The Nikon Z6 and Z7 mirrorless cameras feature a new backside illuminated CMOS sensor with built-in focal-plane phase-detection AF pixels, which no doubt contributed to image quality and performance—as did the fine Nikkor optics. The camera’s fast and precise hybrid AF system is also deserving of praise.

Conclusion
For Nikon shooters looking to make the switch to a versatile, premium-quality, mirrorless camera, the new Z6 full-frame model is a no-brainer. It offers a familiar form factor, seamless compatibility with F-mount Nikkor lenses, and compatibility with Nikon speedlights and other DSLR accessories.

Even if you don’t own a bunch of Nikkor F glass, the affordable do-everything Nikon Z6 is a rugged, lightweight, high-performance option, built to Nikon’s uncompromising standards. There are three high-quality Z-Series lenses available, with more on the way. The camera offers an uncommon combination of speed, versatility, image quality and features for the price of $1,995 (body only). Available on November 16, the Z6 can also be purchased with the Nikkor Z 24-70mm f/4 S zoom lens for $2,599.

(Click image to view at a larger resolution.) The Z6 delivered a perfect exposure with no compensation for this shot of a singer at Po-Boy Fest. Nikkor Z 24-70mm f/4 S, ISO 320, f/5, 1/1000 sec, 70mm. ©Ron Leach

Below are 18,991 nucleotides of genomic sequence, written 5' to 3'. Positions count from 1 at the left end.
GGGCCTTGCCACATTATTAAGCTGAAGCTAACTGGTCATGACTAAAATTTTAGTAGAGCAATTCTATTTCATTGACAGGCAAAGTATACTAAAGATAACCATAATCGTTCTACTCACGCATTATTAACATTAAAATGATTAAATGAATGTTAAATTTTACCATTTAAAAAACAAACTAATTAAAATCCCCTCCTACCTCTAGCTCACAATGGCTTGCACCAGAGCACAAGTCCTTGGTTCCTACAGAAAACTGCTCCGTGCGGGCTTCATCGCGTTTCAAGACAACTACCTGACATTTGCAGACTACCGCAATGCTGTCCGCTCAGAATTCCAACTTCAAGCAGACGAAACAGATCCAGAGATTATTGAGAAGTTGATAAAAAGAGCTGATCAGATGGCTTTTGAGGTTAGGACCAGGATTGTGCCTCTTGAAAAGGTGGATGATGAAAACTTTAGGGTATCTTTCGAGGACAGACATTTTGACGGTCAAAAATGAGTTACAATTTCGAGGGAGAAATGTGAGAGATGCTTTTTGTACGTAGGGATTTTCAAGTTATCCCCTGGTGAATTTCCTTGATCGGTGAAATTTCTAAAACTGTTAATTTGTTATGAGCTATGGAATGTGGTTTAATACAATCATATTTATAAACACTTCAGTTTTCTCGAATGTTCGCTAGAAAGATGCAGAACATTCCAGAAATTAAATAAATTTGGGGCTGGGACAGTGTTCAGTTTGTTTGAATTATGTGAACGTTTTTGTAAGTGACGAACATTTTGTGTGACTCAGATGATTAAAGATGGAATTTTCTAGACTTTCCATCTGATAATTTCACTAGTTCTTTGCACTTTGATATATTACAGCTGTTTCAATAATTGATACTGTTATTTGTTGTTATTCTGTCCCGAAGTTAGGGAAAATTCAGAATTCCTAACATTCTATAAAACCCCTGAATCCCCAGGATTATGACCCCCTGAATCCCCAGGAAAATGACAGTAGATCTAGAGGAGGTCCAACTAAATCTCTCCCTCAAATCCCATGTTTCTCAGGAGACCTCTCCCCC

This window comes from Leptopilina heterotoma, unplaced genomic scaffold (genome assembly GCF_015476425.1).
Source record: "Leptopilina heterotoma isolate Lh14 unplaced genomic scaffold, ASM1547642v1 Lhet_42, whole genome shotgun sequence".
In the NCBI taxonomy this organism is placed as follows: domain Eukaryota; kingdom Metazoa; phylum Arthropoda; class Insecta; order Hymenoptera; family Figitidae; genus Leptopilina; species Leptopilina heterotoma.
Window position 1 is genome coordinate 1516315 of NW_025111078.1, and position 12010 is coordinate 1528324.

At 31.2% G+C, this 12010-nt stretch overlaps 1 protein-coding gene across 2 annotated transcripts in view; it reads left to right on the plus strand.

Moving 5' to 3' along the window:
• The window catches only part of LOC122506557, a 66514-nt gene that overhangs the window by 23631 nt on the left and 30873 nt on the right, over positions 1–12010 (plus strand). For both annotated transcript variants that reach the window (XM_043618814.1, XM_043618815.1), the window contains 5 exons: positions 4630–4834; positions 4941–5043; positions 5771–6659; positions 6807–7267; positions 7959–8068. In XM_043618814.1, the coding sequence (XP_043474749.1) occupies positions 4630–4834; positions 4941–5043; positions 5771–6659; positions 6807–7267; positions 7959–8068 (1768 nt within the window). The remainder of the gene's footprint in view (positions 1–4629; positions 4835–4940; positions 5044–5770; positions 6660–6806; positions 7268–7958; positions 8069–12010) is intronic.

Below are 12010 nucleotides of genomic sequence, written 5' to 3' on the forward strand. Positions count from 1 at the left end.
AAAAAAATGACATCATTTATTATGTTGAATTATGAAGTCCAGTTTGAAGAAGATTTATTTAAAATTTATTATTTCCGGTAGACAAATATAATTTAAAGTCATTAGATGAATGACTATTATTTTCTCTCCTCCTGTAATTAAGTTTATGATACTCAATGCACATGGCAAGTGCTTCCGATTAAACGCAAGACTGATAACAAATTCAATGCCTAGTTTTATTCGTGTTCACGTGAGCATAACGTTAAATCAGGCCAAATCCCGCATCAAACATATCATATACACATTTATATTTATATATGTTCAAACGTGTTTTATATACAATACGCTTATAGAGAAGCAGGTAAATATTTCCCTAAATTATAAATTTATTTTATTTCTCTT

(Click image to view at a larger resolution.) This is what Po-Boy Fest is all about, as a cook uses a torch to melt cheese on a sandwich under mixed lighting with great results. Nikkor Z 24-70mm f/4 S, ISO 640, f/5, 1/800 sec, 70mm. ©Ron Leach

(Click image to view at a larger resolution.) I ripped off a few frames at 12fps to capture the moment this drummer pointed one of his sticks at my camera. Nikkor Z 24-70mm f/4 S, ISO 800, f/5, 1/800 sec, 66mm. ©Ron Leach

(Click image to view at a larger resolution.) The Z6 delivered a great range of tones, from deep shadows to smoke and bright flames, as a Po-Boy cook grilled up some chicken. Nikkor Z 24-70mm f/4 S, ISO 640, f/5, 1/200 sec, 70mm. ©Ron Leach

(Click image to view at a larger resolution.) This guy wasn’t part of the official Po-Boy entertainment, he just pulled out a guitar and jammed from his porch. Nikkor Z 24-70mm f/4 S, ISO 800, f/5, 1/500 sec, 70mm. ©Ron Leach

(Editor's Note: You can see 10 additional full resolution test photos we shot with the Nikon Z6 here.)